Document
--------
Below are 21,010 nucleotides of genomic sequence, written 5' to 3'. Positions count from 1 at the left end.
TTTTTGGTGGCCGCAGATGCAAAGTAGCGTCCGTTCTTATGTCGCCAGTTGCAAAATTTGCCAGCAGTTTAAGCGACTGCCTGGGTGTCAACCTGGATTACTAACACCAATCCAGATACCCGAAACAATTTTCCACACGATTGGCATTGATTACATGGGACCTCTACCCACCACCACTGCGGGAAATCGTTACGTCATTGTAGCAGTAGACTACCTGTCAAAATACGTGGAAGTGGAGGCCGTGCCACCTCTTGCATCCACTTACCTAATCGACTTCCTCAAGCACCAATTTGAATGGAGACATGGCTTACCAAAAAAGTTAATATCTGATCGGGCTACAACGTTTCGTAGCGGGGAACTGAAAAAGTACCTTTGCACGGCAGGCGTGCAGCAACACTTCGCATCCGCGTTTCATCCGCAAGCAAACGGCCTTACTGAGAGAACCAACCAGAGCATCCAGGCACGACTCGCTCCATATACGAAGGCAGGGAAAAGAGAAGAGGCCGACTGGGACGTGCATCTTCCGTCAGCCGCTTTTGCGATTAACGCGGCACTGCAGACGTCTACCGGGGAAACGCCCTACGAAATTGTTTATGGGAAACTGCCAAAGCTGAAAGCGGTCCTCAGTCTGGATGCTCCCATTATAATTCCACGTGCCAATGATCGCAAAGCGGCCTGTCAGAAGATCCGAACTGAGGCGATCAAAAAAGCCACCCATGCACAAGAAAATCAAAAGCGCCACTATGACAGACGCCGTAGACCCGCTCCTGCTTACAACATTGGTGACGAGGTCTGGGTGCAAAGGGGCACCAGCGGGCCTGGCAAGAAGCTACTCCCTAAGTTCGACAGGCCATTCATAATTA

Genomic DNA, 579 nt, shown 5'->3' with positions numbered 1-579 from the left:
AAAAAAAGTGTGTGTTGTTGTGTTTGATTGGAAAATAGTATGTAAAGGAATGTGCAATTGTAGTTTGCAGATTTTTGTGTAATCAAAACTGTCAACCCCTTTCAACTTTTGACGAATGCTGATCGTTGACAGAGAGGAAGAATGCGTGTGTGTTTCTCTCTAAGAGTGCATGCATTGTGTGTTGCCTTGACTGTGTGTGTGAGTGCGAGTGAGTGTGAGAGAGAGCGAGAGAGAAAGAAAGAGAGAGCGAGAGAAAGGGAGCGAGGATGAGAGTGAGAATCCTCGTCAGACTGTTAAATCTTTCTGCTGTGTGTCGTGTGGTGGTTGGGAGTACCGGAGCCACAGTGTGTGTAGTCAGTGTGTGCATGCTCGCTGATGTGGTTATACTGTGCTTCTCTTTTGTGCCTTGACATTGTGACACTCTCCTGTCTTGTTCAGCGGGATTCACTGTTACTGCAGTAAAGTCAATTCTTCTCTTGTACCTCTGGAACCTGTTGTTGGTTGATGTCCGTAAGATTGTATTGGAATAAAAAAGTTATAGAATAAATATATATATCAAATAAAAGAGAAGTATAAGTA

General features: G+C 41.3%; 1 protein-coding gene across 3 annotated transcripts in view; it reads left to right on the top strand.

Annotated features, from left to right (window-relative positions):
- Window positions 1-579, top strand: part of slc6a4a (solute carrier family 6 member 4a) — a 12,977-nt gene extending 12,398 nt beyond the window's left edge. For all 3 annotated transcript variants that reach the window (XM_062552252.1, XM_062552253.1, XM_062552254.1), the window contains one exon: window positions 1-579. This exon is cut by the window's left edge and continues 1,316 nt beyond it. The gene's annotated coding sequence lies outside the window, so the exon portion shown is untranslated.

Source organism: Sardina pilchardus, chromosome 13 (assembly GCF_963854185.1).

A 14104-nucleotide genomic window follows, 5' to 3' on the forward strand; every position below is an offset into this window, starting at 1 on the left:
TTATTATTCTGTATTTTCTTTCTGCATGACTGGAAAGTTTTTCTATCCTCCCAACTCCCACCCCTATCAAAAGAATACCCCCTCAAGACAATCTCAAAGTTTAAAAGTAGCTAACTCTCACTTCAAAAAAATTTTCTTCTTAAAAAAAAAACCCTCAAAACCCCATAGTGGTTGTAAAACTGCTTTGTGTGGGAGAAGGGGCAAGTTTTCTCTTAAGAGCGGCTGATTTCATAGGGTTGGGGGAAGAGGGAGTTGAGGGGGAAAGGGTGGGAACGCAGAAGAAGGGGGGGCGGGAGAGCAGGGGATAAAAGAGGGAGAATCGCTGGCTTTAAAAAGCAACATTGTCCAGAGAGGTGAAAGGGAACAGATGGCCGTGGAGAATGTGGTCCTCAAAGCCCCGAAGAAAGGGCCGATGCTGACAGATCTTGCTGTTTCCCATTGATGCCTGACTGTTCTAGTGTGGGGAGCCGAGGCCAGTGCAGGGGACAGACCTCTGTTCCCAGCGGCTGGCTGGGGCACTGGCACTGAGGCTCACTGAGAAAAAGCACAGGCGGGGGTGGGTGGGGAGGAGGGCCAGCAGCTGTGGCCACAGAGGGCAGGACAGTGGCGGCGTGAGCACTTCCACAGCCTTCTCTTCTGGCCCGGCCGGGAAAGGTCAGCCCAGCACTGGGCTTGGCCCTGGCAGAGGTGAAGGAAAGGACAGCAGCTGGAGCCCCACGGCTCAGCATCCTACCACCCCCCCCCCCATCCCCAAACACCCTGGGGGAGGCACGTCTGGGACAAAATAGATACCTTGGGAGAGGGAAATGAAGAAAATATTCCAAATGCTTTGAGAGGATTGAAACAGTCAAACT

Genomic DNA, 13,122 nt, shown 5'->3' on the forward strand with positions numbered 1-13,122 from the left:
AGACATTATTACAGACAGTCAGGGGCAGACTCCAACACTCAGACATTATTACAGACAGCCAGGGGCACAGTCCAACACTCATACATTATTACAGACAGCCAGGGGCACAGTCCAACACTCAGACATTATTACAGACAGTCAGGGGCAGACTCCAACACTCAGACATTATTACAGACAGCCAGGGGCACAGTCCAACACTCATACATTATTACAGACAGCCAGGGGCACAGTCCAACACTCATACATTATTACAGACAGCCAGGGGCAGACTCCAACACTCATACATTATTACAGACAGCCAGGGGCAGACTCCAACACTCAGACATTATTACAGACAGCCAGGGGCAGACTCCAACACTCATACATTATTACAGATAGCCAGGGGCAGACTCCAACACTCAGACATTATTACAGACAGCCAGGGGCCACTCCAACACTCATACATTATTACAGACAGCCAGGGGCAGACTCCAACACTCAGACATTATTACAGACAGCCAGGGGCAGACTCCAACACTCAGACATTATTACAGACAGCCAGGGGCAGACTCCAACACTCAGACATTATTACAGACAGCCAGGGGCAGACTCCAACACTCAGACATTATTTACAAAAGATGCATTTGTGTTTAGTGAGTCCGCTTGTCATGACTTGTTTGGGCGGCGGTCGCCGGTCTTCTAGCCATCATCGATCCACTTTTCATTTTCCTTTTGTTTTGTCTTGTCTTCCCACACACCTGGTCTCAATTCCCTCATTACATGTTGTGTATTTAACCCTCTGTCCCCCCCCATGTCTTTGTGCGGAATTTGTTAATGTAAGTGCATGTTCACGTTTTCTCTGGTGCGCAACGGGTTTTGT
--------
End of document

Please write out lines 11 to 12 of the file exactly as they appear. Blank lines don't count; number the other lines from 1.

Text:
Genomic DNA, 13,122 nt, shown 5'->3' on the forward strand with positions numbered 1-13,122 from the left:
AGACATTATTACAGACAGTCAGGGGCAGACTCCAACACTCAGACATTATTACAGACAGCCAGGGGCACAGTCCAACACTCATACATTATTACAGACAGCCAGGGGCACAGTCCAACACTCAGACATTATTACAGACAGTCAGGGGCAGACTCCAACACTCAGACATTATTACAGACAGCCAGGGGCACAGTCCAACACTCATACATTATTACAGACAGCCAGGGGCACAGTCCAACACTCATACATTATTACAGACAGCCAGGGGCAGACTCCAACACTCATACATTATTACAGACAGCCAGGGGCAGACTCCAACACTCAGACATTATTACAGACAGCCAGGGGCAGACTCCAACACTCATACATTATTACAGATAGCCAGGGGCAGACTCCAACACTCAGACATTATTACAGACAGCCAGGGGCCACTCCAACACTCATACATTATTACAGACAGCCAGGGGCAGACTCCAACACTCAGACATTATTACAGACAGCCAGGGGCAGACTCCAACACTCAGACATTATTACAGACAGCCAGGGGCAGACTCCAACACTCAGACATTATTACAGACAGCCAGGGGCAGACTCCAACACTCAGACATTATTTACAAAAGATGCATTTGTGTTTAGTGAGTCCGCTTGTCATGACTTGTTTGGGCGGCGGTCGCCGGTCTTCTAGCCATCATCGATCCACTTTTCATTTTCCTTTTGTTTTGTCTTGTCTTCCCACACACCTGGTCTCAATTCCCTCATTACATGTTGTGTATTTAACCCTCTGTCCCCCCCCATGTCTTTGTGCGGAATTTGTTAATGTAAGTGCATGTTCACGTTTTCTCTGGTGCGCAACGGGTTTTGT